We recently received the following note:
Hi, Michael. We’ve written each other a few times over the past year and I wanted to run something by you. I’m not asking for any kind of free consulting, I was just curious as to what you think of my response to a potential customer who was not willing to pay for a design/estimate.
I met with the couple for about an hour the other day and we went over what they wanted done (increase the size of their 2nd floor master bedroom, add a master bath and a large walk-in closet). I asked what their budget was and they really did not have one…and they had no idea what the addition would cost (of course they didn’t!!!) and they had just started to receive quotes. Eventually they came up with a very “loose” budget of $75,000. With that number I explained to them that we could probably convert the home from a 4 bedroom to a 3 bedroom by converting two of the smaller bedrooms into one large master bedroom/suite. They did not want to go that route. They wanted to keep it a four bedroom house. I agreed that would be a better idea.
Without going into detail, the project requires quite a bit more than simply ‘bumping’ out a room and adding a bath and closet…there have been other additions on the house that make this a very challenging project. I’m not a big fan of throwing out “rough estimates” or “ball park” estimates as they more often than not are either way too high or way too low. In either case nothing good comes out of ball parking in my experience. . . . .
I am sending you this for two reasons:
1) Your books, advice, and website have helped me become a better builder (business-wise) and I wanted to display to you my approach to this type of situation (one in which you have covered heavily in your literature).
2) Maybe you can use it as an example on your site (either a good one in that I am handling the situation well or one in that I should take a different approach).
The contractor presented a design agreement to his potential client, with a $3,000 fee to design the job, 1/2 of the fee would be credited back when a contract was signed for the final job. The potential client later sent him this email.
Just wanted to give you a heads up. Julie and I had a chance to think things over and we really hadn’t planned on investing $3000 in drawings. I’m sure they are helpful and make it easier to price the job but I don’t see any real value in us paying for drawings. We had hoped that you’d be able to provide us with an estimate that would allow us to make a decision, that along with references and other criteria. I’m typically not interested in paying someone to provide me with an estimate. This is not a criticism of your approach, the sample drawings that you sent look great and under the right circumstances probably provide a great value add. Its just a general philosophy of mine.
It was great meeting and please feel free to stop by anytime for a beer. Hope to see you in neighborhood.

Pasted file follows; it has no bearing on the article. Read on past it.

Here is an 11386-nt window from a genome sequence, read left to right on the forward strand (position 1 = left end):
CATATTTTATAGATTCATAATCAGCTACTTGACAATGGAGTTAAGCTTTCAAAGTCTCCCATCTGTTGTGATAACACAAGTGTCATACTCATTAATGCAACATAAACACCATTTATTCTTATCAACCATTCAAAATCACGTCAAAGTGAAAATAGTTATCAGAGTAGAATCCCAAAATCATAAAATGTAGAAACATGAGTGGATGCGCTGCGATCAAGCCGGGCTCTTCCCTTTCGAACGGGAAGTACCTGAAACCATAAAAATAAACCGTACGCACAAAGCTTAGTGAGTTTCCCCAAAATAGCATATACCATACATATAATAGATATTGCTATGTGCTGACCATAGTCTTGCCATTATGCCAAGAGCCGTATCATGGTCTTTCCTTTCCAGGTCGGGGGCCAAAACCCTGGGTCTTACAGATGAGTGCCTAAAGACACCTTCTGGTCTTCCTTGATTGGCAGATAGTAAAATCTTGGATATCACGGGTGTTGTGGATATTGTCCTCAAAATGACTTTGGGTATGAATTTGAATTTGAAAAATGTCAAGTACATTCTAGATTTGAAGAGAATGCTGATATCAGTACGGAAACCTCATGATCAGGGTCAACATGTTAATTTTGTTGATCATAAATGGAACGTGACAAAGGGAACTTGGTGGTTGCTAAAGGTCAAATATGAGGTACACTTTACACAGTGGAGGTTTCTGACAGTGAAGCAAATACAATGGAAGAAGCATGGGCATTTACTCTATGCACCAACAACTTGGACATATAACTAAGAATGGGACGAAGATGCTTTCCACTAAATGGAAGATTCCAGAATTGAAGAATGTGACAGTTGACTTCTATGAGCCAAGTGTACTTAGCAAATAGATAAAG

The contractor responded as follows:
I understand how you feel. I remember the feeling I got when an architect I met was charging six figures for plans that I could have done more accurately for a fraction of his price. The problem is, an accurate price can not be given for a project without plans and specifications. I can’t argue with your philosophy Jim, but please consider that in the course of your project, ‘drawings’ will eventually have to be done. If a contractor is willing to do them for free, beware (of hidden costs and/or shoddy work).
I have learned that an estimate is rarely more than a very rough approximation without having the design, precise measurements and material specs on paper. I much prefer to give a true price quotation based on facts and am not one to work on a time-materials basis with only a rough estimate and the hopes that the job does not exceed the budget. My time and skills are not free nor should anyone’s (worth hiring) be. I also realize that you have not asked me to do anything for free . . . you are simply in the process of finding out roughly what a project of this scope will cost. I respect that and completely understand.
What you will get from me is an honest price for your job, a contractor dedicated to your project and your happiness, with the skills and experience to meet or exceed your expectations.
Based solely on our conversation and my experience with similar projects, my estimate for your job is between $100,000 and $175,000. With that range in mind, I can build you a very spacious addition and add much value to your home. For considerably less money we could convert your home into a three bedroom (converting two of them into one large one) but I don’t think that is a route you and Julie want to take.
I very much enjoyed meeting you and would be more than happy to discuss your project with you further. Would you like to meet again to continue talking about the project?
And, I may stop by for a coffee…I don’t drink but thank you for the offer!
Suffice is to say that this contractor handled the situation almost 100% correctly. He saved himself a ton of time and work, because the homeowner was not serious about getting a job built. The homeowner was shopping, not buying. The odds of the contractor getting the job after investing time and effort in creating plans for the homeowner were slim to none – the odds of the homeowner looking for someone else to build those same plans for a cheaper price are great.
Sometimes you just have to bite the bullet and say “no”. And spend your time with clients who are interested in getting a job built, not just shopping.